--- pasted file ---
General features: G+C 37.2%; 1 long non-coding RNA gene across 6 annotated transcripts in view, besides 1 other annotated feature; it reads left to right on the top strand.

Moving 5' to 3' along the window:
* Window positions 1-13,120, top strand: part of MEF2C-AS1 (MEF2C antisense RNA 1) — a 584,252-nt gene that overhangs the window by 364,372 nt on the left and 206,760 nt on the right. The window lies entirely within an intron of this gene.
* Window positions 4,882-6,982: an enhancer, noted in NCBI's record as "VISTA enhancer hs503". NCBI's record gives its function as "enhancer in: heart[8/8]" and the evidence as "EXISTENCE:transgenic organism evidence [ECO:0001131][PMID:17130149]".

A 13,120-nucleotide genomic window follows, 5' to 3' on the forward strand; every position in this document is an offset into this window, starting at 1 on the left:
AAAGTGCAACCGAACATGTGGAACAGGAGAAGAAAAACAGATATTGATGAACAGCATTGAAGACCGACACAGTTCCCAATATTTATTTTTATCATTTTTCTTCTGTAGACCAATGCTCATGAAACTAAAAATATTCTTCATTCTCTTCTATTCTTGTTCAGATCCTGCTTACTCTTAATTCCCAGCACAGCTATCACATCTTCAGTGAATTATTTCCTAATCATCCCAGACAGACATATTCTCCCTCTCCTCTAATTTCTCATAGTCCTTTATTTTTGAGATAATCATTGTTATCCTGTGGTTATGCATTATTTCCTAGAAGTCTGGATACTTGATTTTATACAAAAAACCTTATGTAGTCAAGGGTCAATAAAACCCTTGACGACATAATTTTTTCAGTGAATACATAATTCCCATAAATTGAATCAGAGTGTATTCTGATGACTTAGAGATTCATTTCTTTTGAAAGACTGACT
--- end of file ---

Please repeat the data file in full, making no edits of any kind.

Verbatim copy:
General features: G+C 37.2%; 1 long non-coding RNA gene across 6 annotated transcripts in view, besides 1 other annotated feature; it reads left to right on the top strand.

Moving 5' to 3' along the window:
* Window positions 1-13,120, top strand: part of MEF2C-AS1 (MEF2C antisense RNA 1) — a 584,252-nt gene that overhangs the window by 364,372 nt on the left and 206,760 nt on the right. The window lies entirely within an intron of this gene.
* Window positions 4,882-6,982: an enhancer, noted in NCBI's record as "VISTA enhancer hs503". NCBI's record gives its function as "enhancer in: heart[8/8]" and the evidence as "EXISTENCE:transgenic organism evidence [ECO:0001131][PMID:17130149]".

A 13,120-nucleotide genomic window follows, 5' to 3' on the forward strand; every position in this document is an offset into this window, starting at 1 on the left:
AAAGTGCAACCGAACATGTGGAACAGGAGAAGAAAAACAGATATTGATGAACAGCATTGAAGACCGACACAGTTCCCAATATTTATTTTTATCATTTTTCTTCTGTAGACCAATGCTCATGAAACTAAAAATATTCTTCATTCTCTTCTATTCTTGTTCAGATCCTGCTTACTCTTAATTCCCAGCACAGCTATCACATCTTCAGTGAATTATTTCCTAATCATCCCAGACAGACATATTCTCCCTCTCCTCTAATTTCTCATAGTCCTTTATTTTTGAGATAATCATTGTTATCCTGTGGTTATGCATTATTTCCTAGAAGTCTGGATACTTGATTTTATACAAAAAACCTTATGTAGTCAAGGGTCAATAAAACCCTTGACGACATAATTTTTTCAGTGAATACATAATTCCCATAAATTGAATCAGAGTGTATTCTGATGACTTAGAGATTCATTTCTTTTGAAAGACTGACT